Before I leave this example, I do not want anyone leaving this talk saying that Rabbi Antine said that it is prohibited to clap and dance on Shabbat and Yom Tov. After all, I hope that before the end of this evening, I will be moved to clap and maybe even dance! So how can we do it? Well most commentators explain that clapping and dancing are prohibited in the Talmud because the rabbis were worried that if we would clap and dance we would get so into it that we might repair musical instruments to accompany us. But since we are no longer experts at repairing instruments it is now according to most rabbis 100% permitted to clap and dance on Shabbat and Yom Tov.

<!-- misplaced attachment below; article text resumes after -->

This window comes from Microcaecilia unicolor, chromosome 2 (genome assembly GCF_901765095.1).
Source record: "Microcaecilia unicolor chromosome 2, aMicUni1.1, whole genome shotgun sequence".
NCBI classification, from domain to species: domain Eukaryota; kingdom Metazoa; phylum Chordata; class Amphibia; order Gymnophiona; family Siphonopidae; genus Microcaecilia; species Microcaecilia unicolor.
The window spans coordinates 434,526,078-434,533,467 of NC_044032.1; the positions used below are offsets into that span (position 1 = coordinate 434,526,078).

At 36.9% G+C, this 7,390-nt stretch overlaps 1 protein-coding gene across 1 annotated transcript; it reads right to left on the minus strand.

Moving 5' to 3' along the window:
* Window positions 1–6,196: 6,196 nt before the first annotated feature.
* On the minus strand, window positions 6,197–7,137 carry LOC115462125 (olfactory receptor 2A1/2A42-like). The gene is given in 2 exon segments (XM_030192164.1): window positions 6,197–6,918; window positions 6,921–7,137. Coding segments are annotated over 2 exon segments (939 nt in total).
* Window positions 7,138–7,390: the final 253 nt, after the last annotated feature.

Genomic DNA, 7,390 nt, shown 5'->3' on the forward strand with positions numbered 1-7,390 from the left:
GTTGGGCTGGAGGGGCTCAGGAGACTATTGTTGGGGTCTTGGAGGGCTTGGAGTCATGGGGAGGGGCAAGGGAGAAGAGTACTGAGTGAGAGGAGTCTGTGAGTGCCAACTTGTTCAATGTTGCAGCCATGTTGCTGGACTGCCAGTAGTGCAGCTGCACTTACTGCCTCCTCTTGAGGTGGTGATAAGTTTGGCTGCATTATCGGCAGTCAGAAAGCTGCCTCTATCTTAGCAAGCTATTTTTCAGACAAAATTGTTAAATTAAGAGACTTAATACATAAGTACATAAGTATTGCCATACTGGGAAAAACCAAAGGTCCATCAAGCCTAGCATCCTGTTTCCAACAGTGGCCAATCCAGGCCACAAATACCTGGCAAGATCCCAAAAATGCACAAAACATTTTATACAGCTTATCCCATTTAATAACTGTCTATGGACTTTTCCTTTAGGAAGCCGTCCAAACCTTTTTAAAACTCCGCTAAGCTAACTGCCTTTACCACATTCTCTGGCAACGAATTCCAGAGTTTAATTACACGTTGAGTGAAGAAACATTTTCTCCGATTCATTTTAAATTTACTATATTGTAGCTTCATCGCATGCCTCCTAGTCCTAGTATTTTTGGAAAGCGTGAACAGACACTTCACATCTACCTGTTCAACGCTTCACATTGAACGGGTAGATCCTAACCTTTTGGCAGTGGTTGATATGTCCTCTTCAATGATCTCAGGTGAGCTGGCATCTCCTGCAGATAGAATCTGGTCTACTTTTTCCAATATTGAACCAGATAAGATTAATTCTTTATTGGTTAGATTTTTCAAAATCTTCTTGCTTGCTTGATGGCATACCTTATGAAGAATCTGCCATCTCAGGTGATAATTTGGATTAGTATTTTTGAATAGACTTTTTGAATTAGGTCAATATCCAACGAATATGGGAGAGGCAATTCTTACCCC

I would like to throw out one more halakhic example of rabbis encouraging ignorance. This one comes from Algeria, a small port city called Oran, in the 14th century. Jews first arrived in Oran in 1392. They were fleeing persecutions in Spain and the Muslims of Algeria were actually quite welcoming. A young rabbi named Rabbi Amram ben Merrovas Ephrati of Valencia arrives in Oran and he is frustrated with some of the practices of his new community. He writes to his teacher Rabbi Yitzhak bar Sheshet (Ribash) (1326-1408) the following question: In Oran, Rabbi Amram tells his teacher, the Jews have a מנהג רע an awful custom. Each morning of shiva they leave the shiva house and go the cemetery and daven at the grave. Rabbi Amram is convinced that this bad custom came from the Muslims. Rabbi Amram has told them that it is prohibited, he tried to stop them, but they are not listening. So rabbi Amram is writing to his teacher back in Spain, The Rivash and asking what should he do. The Rivash responds as follows: